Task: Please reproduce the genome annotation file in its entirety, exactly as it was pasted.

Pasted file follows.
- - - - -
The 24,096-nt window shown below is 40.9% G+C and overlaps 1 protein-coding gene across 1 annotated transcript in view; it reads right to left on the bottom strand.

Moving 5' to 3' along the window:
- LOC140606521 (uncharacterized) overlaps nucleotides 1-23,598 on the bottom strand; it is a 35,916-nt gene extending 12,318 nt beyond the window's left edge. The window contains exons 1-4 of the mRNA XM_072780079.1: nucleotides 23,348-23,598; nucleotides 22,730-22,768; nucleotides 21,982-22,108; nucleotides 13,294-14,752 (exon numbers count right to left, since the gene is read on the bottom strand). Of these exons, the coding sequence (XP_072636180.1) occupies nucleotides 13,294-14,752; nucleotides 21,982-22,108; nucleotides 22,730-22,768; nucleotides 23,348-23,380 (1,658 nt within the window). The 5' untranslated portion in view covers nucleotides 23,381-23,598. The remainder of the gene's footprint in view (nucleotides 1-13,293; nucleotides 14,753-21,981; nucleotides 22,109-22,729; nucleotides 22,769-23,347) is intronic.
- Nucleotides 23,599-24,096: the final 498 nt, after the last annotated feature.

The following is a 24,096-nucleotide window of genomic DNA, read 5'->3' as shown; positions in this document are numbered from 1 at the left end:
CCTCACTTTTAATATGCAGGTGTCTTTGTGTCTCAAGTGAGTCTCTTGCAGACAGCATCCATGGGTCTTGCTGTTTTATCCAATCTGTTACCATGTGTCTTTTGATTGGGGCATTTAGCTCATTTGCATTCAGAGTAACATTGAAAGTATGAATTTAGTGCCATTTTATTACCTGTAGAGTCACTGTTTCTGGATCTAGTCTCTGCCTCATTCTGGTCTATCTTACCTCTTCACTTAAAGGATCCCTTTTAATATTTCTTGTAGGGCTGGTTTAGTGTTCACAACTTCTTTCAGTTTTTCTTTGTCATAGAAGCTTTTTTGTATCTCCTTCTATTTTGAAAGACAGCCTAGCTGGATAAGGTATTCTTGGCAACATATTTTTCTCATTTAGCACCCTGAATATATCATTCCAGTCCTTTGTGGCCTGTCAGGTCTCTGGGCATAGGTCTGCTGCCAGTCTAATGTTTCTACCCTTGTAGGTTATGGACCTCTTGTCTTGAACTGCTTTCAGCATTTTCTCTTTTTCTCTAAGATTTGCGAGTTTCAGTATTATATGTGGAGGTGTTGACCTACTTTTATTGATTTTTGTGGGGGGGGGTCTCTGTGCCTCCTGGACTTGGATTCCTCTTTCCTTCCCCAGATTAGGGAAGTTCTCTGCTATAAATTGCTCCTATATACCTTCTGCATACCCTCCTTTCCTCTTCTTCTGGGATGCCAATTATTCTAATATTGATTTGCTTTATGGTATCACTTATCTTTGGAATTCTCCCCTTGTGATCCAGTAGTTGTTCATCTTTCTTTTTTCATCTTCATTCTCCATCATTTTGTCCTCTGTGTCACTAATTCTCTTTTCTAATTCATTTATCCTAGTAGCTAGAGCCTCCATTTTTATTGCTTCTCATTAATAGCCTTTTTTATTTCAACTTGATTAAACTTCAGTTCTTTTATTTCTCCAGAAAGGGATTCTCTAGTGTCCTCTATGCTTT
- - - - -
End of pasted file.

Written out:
The 24,096-nt window shown below is 40.9% G+C and overlaps 1 protein-coding gene across 1 annotated transcript in view; it reads right to left on the bottom strand.

Moving 5' to 3' along the window:
- LOC140606521 (uncharacterized) overlaps nucleotides 1-23,598 on the bottom strand; it is a 35,916-nt gene extending 12,318 nt beyond the window's left edge. The window contains exons 1-4 of the mRNA XM_072780079.1: nucleotides 23,348-23,598; nucleotides 22,730-22,768; nucleotides 21,982-22,108; nucleotides 13,294-14,752 (exon numbers count right to left, since the gene is read on the bottom strand). Of these exons, the coding sequence (XP_072636180.1) occupies nucleotides 13,294-14,752; nucleotides 21,982-22,108; nucleotides 22,730-22,768; nucleotides 23,348-23,380 (1,658 nt within the window). The 5' untranslated portion in view covers nucleotides 23,381-23,598. The remainder of the gene's footprint in view (nucleotides 1-13,293; nucleotides 14,753-21,981; nucleotides 22,109-22,729; nucleotides 22,769-23,347) is intronic.
- Nucleotides 23,599-24,096: the final 498 nt, after the last annotated feature.

The following is a 24,096-nucleotide window of genomic DNA, read 5'->3' as shown; positions in this document are numbered from 1 at the left end:
CCTCACTTTTAATATGCAGGTGTCTTTGTGTCTCAAGTGAGTCTCTTGCAGACAGCATCCATGGGTCTTGCTGTTTTATCCAATCTGTTACCATGTGTCTTTTGATTGGGGCATTTAGCTCATTTGCATTCAGAGTAACATTGAAAGTATGAATTTAGTGCCATTTTATTACCTGTAGAGTCACTGTTTCTGGATCTAGTCTCTGCCTCATTCTGGTCTATCTTACCTCTTCACTTAAAGGATCCCTTTTAATATTTCTTGTAGGGCTGGTTTAGTGTTCACAACTTCTTTCAGTTTTTCTTTGTCATAGAAGCTTTTTTGTATCTCCTTCTATTTTGAAAGACAGCCTAGCTGGATAAGGTATTCTTGGCAACATATTTTTCTCATTTAGCACCCTGAATATATCATTCCAGTCCTTTGTGGCCTGTCAGGTCTCTGGGCATAGGTCTGCTGCCAGTCTAATGTTTCTACCCTTGTAGGTTATGGACCTCTTGTCTTGAACTGCTTTCAGCATTTTCTCTTTTTCTCTAAGATTTGCGAGTTTCAGTATTATATGTGGAGGTGTTGACCTACTTTTATTGATTTTTGTGGGGGGGGGTCTCTGTGCCTCCTGGACTTGGATTCCTCTTTCCTTCCCCAGATTAGGGAAGTTCTCTGCTATAAATTGCTCCTATATACCTTCTGCATACCCTCCTTTCCTCTTCTTCTGGGATGCCAATTATTCTAATATTGATTTGCTTTATGGTATCACTTATCTTTGGAATTCTCCCCTTGTGATCCAGTAGTTGTTCATCTTTCTTTTTTCATCTTCATTCTCCATCATTTTGTCCTCTGTGTCACTAATTCTCTTTTCTAATTCATTTATCCTAGTAGCTAGAGCCTCCATTTTTATTGCTTCTCATTAATAGCCTTTTTTATTTCAACTTGATTAAACTTCAGTTCTTTTATTTCTCCAGAAAGGGATTCTCTAGTGTCCTCTATGCTTT